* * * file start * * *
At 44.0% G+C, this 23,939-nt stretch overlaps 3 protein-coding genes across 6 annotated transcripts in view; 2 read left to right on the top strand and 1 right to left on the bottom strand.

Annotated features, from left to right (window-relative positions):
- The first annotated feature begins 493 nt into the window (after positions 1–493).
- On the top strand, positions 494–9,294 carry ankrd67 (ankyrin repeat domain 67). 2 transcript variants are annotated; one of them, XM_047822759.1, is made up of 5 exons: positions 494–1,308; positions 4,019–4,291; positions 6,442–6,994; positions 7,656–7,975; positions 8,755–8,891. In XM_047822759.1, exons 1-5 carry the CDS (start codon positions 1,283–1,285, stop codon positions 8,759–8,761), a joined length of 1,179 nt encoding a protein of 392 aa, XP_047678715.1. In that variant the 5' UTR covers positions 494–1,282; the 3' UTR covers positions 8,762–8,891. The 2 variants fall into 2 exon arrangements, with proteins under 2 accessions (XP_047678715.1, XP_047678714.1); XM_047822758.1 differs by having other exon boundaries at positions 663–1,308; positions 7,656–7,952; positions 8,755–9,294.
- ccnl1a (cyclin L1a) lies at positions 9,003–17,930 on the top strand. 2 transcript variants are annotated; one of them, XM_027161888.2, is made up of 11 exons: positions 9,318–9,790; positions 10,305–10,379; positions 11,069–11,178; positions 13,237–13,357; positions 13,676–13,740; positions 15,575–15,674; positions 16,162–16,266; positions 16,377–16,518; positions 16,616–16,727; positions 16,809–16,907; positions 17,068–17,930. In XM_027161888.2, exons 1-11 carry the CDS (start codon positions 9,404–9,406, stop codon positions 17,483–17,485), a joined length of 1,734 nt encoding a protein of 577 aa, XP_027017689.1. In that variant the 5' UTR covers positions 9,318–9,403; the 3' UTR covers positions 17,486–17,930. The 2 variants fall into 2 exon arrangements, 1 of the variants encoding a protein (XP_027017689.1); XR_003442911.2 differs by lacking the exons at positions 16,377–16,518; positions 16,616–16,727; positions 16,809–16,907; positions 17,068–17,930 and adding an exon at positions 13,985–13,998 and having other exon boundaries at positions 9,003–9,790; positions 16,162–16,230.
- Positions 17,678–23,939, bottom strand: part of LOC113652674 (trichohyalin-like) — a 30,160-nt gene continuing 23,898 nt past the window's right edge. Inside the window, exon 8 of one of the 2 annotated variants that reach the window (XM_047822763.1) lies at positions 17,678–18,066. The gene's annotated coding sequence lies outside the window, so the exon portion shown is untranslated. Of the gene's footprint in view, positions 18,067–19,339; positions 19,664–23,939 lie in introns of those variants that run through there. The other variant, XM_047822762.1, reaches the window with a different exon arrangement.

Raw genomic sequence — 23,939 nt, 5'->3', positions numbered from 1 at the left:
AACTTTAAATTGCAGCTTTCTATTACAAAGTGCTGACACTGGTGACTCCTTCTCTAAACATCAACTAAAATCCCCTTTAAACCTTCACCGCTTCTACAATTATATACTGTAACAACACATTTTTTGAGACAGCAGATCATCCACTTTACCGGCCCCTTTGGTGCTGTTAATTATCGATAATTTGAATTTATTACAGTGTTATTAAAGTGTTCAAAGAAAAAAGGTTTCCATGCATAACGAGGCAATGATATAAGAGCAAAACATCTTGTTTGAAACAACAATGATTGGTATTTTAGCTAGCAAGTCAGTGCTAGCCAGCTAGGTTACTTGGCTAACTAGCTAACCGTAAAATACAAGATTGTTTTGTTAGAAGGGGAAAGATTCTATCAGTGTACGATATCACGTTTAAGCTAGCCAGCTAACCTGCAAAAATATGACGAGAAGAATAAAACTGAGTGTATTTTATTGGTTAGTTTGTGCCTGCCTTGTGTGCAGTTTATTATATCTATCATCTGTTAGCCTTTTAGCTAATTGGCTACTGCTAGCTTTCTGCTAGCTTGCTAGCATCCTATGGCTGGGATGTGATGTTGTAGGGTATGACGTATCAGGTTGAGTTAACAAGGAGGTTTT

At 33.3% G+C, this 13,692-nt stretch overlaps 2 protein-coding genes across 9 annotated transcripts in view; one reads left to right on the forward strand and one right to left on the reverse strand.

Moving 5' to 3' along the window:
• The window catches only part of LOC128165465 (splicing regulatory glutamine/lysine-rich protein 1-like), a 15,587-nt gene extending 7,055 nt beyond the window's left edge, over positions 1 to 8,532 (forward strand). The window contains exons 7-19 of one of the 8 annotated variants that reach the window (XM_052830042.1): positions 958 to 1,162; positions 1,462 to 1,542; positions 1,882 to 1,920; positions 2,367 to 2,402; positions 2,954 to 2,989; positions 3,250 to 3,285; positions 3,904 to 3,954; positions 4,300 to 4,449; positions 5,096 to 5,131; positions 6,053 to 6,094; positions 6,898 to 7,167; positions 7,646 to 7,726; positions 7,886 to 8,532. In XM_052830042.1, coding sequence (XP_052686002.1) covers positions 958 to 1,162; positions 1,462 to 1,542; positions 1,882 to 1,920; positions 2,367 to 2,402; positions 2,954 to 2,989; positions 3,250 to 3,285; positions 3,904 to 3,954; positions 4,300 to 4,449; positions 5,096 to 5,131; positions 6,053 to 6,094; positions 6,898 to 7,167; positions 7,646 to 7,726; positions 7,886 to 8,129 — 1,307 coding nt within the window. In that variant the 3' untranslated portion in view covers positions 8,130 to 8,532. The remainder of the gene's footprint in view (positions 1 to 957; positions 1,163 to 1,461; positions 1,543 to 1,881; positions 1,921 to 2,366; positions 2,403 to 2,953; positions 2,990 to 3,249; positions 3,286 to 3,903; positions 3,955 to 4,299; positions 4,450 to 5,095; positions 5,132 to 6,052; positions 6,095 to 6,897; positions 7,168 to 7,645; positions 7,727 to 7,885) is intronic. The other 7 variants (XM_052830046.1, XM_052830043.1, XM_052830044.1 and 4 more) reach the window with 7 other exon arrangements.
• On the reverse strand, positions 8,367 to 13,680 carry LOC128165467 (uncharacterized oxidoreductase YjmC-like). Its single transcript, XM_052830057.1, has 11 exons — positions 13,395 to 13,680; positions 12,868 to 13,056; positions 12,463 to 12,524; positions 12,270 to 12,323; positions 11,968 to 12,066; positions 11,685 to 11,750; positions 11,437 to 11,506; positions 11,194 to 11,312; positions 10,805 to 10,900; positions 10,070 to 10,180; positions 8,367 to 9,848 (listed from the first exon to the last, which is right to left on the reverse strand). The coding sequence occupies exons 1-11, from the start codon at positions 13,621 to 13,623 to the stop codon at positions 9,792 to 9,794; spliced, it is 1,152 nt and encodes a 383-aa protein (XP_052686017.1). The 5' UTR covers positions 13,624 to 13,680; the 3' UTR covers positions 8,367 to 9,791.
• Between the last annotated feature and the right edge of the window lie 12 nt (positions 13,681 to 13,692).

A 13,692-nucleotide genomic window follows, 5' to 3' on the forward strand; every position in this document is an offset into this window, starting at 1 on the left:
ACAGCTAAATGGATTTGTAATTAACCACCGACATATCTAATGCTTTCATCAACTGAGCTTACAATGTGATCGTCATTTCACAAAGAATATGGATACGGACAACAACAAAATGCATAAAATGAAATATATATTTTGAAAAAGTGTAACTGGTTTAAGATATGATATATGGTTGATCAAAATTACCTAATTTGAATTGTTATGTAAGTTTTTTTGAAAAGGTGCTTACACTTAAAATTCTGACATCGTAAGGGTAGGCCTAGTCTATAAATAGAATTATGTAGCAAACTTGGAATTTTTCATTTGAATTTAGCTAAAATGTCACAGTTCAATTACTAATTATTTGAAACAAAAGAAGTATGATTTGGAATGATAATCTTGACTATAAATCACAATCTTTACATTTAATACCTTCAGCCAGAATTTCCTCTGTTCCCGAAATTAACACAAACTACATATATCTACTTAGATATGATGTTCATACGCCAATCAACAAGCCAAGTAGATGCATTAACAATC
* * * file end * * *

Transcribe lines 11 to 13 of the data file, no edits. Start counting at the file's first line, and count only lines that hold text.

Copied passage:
• The window catches only part of LOC128165465 (splicing regulatory glutamine/lysine-rich protein 1-like), a 15,587-nt gene extending 7,055 nt beyond the window's left edge, over positions 1 to 8,532 (forward strand). The window contains exons 7-19 of one of the 8 annotated variants that reach the window (XM_052830042.1): positions 958 to 1,162; positions 1,462 to 1,542; positions 1,882 to 1,920; positions 2,367 to 2,402; positions 2,954 to 2,989; positions 3,250 to 3,285; positions 3,904 to 3,954; positions 4,300 to 4,449; positions 5,096 to 5,131; positions 6,053 to 6,094; positions 6,898 to 7,167; positions 7,646 to 7,726; positions 7,886 to 8,532. In XM_052830042.1, coding sequence (XP_052686002.1) covers positions 958 to 1,162; positions 1,462 to 1,542; positions 1,882 to 1,920; positions 2,367 to 2,402; positions 2,954 to 2,989; positions 3,250 to 3,285; positions 3,904 to 3,954; positions 4,300 to 4,449; positions 5,096 to 5,131; positions 6,053 to 6,094; positions 6,898 to 7,167; positions 7,646 to 7,726; positions 7,886 to 8,129 — 1,307 coding nt within the window. In that variant the 3' untranslated portion in view covers positions 8,130 to 8,532. The remainder of the gene's footprint in view (positions 1 to 957; positions 1,163 to 1,461; positions 1,543 to 1,881; positions 1,921 to 2,366; positions 2,403 to 2,953; positions 2,990 to 3,249; positions 3,286 to 3,903; positions 3,955 to 4,299; positions 4,450 to 5,095; positions 5,132 to 6,052; positions 6,095 to 6,897; positions 7,168 to 7,645; positions 7,727 to 7,885) is intronic. The other 7 variants (XM_052830046.1, XM_052830043.1, XM_052830044.1 and 4 more) reach the window with 7 other exon arrangements.
• On the reverse strand, positions 8,367 to 13,680 carry LOC128165467 (uncharacterized oxidoreductase YjmC-like). Its single transcript, XM_052830057.1, has 11 exons — positions 13,395 to 13,680; positions 12,868 to 13,056; positions 12,463 to 12,524; positions 12,270 to 12,323; positions 11,968 to 12,066; positions 11,685 to 11,750; positions 11,437 to 11,506; positions 11,194 to 11,312; positions 10,805 to 10,900; positions 10,070 to 10,180; positions 8,367 to 9,848 (listed from the first exon to the last, which is right to left on the reverse strand). The coding sequence occupies exons 1-11, from the start codon at positions 13,621 to 13,623 to the stop codon at positions 9,792 to 9,794; spliced, it is 1,152 nt and encodes a 383-aa protein (XP_052686017.1). The 5' UTR covers positions 13,624 to 13,680; the 3' UTR covers positions 8,367 to 9,791.
• Between the last annotated feature and the right edge of the window lie 12 nt (positions 13,681 to 13,692).